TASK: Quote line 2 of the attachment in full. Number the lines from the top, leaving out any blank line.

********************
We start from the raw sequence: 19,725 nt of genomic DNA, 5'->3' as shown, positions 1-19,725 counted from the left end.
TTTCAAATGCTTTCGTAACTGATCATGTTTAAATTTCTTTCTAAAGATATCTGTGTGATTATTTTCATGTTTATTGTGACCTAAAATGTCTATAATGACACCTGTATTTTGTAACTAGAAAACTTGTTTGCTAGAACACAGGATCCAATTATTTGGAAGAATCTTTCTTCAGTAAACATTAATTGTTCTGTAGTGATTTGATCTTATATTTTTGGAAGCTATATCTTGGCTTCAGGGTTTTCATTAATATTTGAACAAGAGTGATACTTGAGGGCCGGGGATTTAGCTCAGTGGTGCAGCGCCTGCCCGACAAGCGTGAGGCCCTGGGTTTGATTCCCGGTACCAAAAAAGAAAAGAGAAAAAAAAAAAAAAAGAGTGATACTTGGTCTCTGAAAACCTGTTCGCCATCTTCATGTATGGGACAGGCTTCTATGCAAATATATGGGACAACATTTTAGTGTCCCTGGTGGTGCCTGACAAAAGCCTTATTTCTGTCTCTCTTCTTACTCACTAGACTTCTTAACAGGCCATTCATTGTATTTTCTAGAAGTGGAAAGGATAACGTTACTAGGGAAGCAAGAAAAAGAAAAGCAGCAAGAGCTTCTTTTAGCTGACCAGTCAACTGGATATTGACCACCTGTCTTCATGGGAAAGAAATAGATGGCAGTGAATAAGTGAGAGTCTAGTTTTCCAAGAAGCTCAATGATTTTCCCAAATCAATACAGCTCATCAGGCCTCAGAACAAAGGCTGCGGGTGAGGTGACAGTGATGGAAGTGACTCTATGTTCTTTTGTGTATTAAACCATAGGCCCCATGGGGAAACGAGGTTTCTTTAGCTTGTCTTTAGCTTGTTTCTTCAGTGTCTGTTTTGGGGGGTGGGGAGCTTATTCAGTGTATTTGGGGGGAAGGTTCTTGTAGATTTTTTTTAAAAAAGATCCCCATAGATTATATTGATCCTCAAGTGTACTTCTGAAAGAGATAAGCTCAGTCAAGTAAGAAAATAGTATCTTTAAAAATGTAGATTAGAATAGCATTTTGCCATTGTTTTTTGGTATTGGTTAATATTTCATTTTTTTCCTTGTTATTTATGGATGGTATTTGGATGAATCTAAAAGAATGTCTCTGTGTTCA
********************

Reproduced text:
TTTCAAATGCTTTCGTAACTGATCATGTTTAAATTTCTTTCTAAAGATATCTGTGTGATTATTTTCATGTTTATTGTGACCTAAAATGTCTATAATGACACCTGTATTTTGTAACTAGAAAACTTGTTTGCTAGAACACAGGATCCAATTATTTGGAAGAATCTTTCTTCAGTAAACATTAATTGTTCTGTAGTGATTTGATCTTATATTTTTGGAAGCTATATCTTGGCTTCAGGGTTTTCATTAATATTTGAACAAGAGTGATACTTGAGGGCCGGGGATTTAGCTCAGTGGTGCAGCGCCTGCCCGACAAGCGTGAGGCCCTGGGTTTGATTCCCGGTACCAAAAAAGAAAAGAGAAAAAAAAAAAAAAAGAGTGATACTTGGTCTCTGAAAACCTGTTCGCCATCTTCATGTATGGGACAGGCTTCTATGCAAATATATGGGACAACATTTTAGTGTCCCTGGTGGTGCCTGACAAAAGCCTTATTTCTGTCTCTCTTCTTACTCACTAGACTTCTTAACAGGCCATTCATTGTATTTTCTAGAAGTGGAAAGGATAACGTTACTAGGGAAGCAAGAAAAAGAAAAGCAGCAAGAGCTTCTTTTAGCTGACCAGTCAACTGGATATTGACCACCTGTCTTCATGGGAAAGAAATAGATGGCAGTGAATAAGTGAGAGTCTAGTTTTCCAAGAAGCTCAATGATTTTCCCAAATCAATACAGCTCATCAGGCCTCAGAACAAAGGCTGCGGGTGAGGTGACAGTGATGGAAGTGACTCTATGTTCTTTTGTGTATTAAACCATAGGCCCCATGGGGAAACGAGGTTTCTTTAGCTTGTCTTTAGCTTGTTTCTTCAGTGTCTGTTTTGGGGGGTGGGGAGCTTATTCAGTGTATTTGGGGGGAAGGTTCTTGTAGATTTTTTTTAAAAAAGATCCCCATAGATTATATTGATCCTCAAGTGTACTTCTGAAAGAGATAAGCTCAGTCAAGTAAGAAAATAGTATCTTTAAAAATGTAGATTAGAATAGCATTTTGCCATTGTTTTTTGGTATTGGTTAATATTTCATTTTTTTCCTTGTTATTTATGGATGGTATTTGGATGAATCTAAAAGAATGTCTCTGTGTTCA